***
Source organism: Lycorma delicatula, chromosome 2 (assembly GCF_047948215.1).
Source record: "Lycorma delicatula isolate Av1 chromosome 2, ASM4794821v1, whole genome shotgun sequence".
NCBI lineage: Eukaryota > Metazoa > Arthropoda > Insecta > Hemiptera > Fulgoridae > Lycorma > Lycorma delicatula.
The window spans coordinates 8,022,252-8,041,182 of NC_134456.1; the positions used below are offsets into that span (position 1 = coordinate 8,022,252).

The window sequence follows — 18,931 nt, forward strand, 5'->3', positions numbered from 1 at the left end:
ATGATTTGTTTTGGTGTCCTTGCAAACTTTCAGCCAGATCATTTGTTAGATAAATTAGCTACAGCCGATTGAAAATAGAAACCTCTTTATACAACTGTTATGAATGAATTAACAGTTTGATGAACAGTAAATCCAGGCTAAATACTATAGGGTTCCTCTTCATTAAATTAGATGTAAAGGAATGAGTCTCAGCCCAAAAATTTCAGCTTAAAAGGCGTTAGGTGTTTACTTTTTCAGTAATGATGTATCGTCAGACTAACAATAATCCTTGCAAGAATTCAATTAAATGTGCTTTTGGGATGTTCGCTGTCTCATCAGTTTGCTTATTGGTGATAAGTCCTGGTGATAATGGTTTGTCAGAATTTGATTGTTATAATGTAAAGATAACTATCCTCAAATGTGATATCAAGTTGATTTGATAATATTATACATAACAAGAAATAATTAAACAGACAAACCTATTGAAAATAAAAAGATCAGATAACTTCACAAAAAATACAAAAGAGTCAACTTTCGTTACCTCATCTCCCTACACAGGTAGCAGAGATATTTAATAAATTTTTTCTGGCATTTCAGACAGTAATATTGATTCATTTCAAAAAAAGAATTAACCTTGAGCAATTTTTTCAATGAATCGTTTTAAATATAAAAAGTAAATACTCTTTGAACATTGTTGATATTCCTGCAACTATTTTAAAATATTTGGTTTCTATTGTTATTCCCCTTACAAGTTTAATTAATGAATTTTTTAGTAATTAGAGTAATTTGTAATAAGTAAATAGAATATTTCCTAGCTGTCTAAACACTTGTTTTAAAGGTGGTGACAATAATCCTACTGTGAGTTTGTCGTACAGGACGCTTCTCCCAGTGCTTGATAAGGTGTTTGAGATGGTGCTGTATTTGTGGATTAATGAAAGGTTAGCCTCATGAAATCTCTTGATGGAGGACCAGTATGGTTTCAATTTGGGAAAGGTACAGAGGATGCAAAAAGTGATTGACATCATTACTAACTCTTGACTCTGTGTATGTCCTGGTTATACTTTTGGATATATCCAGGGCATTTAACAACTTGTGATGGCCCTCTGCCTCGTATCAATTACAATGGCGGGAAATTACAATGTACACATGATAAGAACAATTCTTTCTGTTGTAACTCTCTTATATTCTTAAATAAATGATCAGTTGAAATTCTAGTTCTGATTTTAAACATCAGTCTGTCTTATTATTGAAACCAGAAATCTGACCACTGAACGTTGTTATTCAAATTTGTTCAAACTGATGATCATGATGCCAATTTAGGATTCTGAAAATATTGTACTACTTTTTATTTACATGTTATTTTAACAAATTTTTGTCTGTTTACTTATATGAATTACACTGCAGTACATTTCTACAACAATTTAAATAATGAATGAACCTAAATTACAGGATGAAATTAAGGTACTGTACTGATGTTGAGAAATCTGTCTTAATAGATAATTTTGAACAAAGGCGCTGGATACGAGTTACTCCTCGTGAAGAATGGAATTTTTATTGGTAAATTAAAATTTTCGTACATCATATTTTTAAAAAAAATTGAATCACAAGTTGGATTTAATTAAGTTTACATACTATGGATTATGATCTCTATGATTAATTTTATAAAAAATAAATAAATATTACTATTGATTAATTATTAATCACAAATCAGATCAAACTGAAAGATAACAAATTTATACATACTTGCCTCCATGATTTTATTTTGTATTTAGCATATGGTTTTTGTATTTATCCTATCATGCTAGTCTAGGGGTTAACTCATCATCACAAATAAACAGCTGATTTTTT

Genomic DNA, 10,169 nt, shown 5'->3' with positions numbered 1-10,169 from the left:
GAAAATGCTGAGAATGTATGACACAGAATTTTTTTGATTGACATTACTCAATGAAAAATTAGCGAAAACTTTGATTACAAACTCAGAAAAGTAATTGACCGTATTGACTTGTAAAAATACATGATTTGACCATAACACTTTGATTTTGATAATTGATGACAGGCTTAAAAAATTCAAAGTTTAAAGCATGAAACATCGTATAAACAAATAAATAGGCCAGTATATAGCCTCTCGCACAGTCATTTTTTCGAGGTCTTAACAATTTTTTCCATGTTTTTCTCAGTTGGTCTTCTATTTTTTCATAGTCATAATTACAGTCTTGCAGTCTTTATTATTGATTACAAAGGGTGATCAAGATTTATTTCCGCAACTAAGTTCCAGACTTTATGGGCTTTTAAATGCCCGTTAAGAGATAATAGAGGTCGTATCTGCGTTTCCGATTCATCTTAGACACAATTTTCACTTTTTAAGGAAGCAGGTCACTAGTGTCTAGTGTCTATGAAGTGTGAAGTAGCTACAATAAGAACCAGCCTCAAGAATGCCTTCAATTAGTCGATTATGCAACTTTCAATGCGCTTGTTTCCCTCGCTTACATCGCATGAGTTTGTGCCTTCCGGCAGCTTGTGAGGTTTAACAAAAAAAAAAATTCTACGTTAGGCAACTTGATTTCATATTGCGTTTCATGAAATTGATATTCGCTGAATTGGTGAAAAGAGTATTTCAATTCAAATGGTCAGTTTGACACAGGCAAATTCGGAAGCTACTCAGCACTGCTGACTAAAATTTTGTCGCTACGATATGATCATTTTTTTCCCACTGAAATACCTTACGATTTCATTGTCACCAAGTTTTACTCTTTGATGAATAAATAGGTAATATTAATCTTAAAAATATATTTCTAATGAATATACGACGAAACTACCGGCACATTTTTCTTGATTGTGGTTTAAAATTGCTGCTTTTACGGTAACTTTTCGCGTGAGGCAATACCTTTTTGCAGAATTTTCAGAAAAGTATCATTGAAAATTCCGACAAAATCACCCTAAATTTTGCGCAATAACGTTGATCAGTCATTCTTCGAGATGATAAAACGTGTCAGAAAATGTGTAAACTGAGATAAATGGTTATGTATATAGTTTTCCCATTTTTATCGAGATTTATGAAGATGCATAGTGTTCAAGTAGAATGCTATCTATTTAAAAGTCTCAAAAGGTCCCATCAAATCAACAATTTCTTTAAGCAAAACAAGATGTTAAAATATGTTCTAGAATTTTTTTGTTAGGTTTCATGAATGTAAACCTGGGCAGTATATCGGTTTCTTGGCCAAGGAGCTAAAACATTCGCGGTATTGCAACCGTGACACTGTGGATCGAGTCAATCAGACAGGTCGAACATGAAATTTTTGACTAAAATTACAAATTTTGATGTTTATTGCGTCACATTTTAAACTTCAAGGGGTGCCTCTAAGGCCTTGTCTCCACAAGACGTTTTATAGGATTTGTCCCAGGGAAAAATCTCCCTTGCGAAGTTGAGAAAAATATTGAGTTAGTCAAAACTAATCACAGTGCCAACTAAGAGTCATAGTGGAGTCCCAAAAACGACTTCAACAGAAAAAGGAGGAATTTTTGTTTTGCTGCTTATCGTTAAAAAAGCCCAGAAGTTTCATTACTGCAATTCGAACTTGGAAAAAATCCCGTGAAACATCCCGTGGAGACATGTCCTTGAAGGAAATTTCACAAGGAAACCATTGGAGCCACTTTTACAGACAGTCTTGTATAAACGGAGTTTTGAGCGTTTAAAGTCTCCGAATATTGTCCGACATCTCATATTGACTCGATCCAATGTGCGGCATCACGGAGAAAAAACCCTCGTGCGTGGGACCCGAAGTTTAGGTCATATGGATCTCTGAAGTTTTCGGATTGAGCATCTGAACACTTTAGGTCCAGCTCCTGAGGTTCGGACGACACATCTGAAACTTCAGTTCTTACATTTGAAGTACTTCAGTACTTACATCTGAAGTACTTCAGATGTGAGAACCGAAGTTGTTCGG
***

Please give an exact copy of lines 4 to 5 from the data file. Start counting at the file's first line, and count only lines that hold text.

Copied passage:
The window spans coordinates 8,022,252-8,041,182 of NC_134456.1; the positions used below are offsets into that span (position 1 = coordinate 8,022,252).

The window sequence follows — 18,931 nt, forward strand, 5'->3', positions numbered from 1 at the left end: